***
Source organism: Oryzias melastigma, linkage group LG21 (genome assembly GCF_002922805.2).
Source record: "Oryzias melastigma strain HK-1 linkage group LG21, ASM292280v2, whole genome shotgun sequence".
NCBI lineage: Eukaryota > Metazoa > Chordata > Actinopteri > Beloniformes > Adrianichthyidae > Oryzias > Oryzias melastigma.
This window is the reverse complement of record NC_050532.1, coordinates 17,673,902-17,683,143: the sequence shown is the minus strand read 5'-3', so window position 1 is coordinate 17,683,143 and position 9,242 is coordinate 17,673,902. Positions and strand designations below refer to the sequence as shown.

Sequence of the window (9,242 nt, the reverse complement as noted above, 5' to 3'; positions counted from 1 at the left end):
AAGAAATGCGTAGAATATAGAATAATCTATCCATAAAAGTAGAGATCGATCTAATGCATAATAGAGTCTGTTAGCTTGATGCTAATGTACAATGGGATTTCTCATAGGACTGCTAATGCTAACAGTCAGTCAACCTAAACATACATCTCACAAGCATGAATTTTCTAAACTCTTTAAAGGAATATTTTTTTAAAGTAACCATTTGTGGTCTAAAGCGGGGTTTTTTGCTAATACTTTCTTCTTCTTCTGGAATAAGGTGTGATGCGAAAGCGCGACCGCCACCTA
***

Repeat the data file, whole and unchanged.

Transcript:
Source organism: Oryzias melastigma, linkage group LG21 (genome assembly GCF_002922805.2).
Source record: "Oryzias melastigma strain HK-1 linkage group LG21, ASM292280v2, whole genome shotgun sequence".
NCBI lineage: Eukaryota > Metazoa > Chordata > Actinopteri > Beloniformes > Adrianichthyidae > Oryzias > Oryzias melastigma.
This window is the reverse complement of record NC_050532.1, coordinates 17,673,902-17,683,143: the sequence shown is the minus strand read 5'-3', so window position 1 is coordinate 17,683,143 and position 9,242 is coordinate 17,673,902. Positions and strand designations below refer to the sequence as shown.

Sequence of the window (9,242 nt, the reverse complement as noted above, 5' to 3'; positions counted from 1 at the left end):
AAGAAATGCGTAGAATATAGAATAATCTATCCATAAAAGTAGAGATCGATCTAATGCATAATAGAGTCTGTTAGCTTGATGCTAATGTACAATGGGATTTCTCATAGGACTGCTAATGCTAACAGTCAGTCAACCTAAACATACATCTCACAAGCATGAATTTTCTAAACTCTTTAAAGGAATATTTTTTTAAAGTAACCATTTGTGGTCTAAAGCGGGGTTTTTTGCTAATACTTTCTTCTTCTTCTGGAATAAGGTGTGATGCGAAAGCGCGACCGCCACCTA